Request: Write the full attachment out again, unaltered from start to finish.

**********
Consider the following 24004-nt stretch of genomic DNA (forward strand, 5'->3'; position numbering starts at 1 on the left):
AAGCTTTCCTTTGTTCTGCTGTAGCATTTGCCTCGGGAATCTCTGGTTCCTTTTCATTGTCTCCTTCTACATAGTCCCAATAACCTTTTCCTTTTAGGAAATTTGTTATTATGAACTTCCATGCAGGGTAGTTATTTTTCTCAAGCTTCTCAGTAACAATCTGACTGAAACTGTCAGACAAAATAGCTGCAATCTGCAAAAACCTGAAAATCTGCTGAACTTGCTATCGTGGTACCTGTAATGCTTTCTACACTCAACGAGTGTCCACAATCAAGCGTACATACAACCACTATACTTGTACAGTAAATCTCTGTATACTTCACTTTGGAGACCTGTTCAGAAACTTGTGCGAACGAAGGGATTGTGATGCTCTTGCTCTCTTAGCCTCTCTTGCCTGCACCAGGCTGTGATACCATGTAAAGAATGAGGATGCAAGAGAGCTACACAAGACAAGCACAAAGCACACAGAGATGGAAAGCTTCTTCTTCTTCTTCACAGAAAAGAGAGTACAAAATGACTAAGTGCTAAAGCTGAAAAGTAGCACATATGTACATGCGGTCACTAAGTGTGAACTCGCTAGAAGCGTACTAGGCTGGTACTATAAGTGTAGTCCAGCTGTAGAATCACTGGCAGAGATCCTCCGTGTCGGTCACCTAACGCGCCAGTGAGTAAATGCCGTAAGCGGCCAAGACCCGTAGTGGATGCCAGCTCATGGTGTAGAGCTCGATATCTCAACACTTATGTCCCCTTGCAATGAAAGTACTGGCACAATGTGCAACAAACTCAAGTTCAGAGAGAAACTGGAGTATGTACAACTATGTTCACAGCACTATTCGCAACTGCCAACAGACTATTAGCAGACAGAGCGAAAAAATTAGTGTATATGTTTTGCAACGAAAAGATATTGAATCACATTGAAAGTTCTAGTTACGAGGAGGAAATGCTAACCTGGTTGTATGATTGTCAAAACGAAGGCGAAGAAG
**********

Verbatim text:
Consider the following 24004-nt stretch of genomic DNA (forward strand, 5'->3'; position numbering starts at 1 on the left):
AAGCTTTCCTTTGTTCTGCTGTAGCATTTGCCTCGGGAATCTCTGGTTCCTTTTCATTGTCTCCTTCTACATAGTCCCAATAACCTTTTCCTTTTAGGAAATTTGTTATTATGAACTTCCATGCAGGGTAGTTATTTTTCTCAAGCTTCTCAGTAACAATCTGACTGAAACTGTCAGACAAAATAGCTGCAATCTGCAAAAACCTGAAAATCTGCTGAACTTGCTATCGTGGTACCTGTAATGCTTTCTACACTCAACGAGTGTCCACAATCAAGCGTACATACAACCACTATACTTGTACAGTAAATCTCTGTATACTTCACTTTGGAGACCTGTTCAGAAACTTGTGCGAACGAAGGGATTGTGATGCTCTTGCTCTCTTAGCCTCTCTTGCCTGCACCAGGCTGTGATACCATGTAAAGAATGAGGATGCAAGAGAGCTACACAAGACAAGCACAAAGCACACAGAGATGGAAAGCTTCTTCTTCTTCTTCACAGAAAAGAGAGTACAAAATGACTAAGTGCTAAAGCTGAAAAGTAGCACATATGTACATGCGGTCACTAAGTGTGAACTCGCTAGAAGCGTACTAGGCTGGTACTATAAGTGTAGTCCAGCTGTAGAATCACTGGCAGAGATCCTCCGTGTCGGTCACCTAACGCGCCAGTGAGTAAATGCCGTAAGCGGCCAAGACCCGTAGTGGATGCCAGCTCATGGTGTAGAGCTCGATATCTCAACACTTATGTCCCCTTGCAATGAAAGTACTGGCACAATGTGCAACAAACTCAAGTTCAGAGAGAAACTGGAGTATGTACAACTATGTTCACAGCACTATTCGCAACTGCCAACAGACTATTAGCAGACAGAGCGAAAAAATTAGTGTATATGTTTTGCAACGAAAAGATATTGAATCACATTGAAAGTTCTAGTTACGAGGAGGAAATGCTAACCTGGTTGTATGATTGTCAAAACGAAGGCGAAGAAG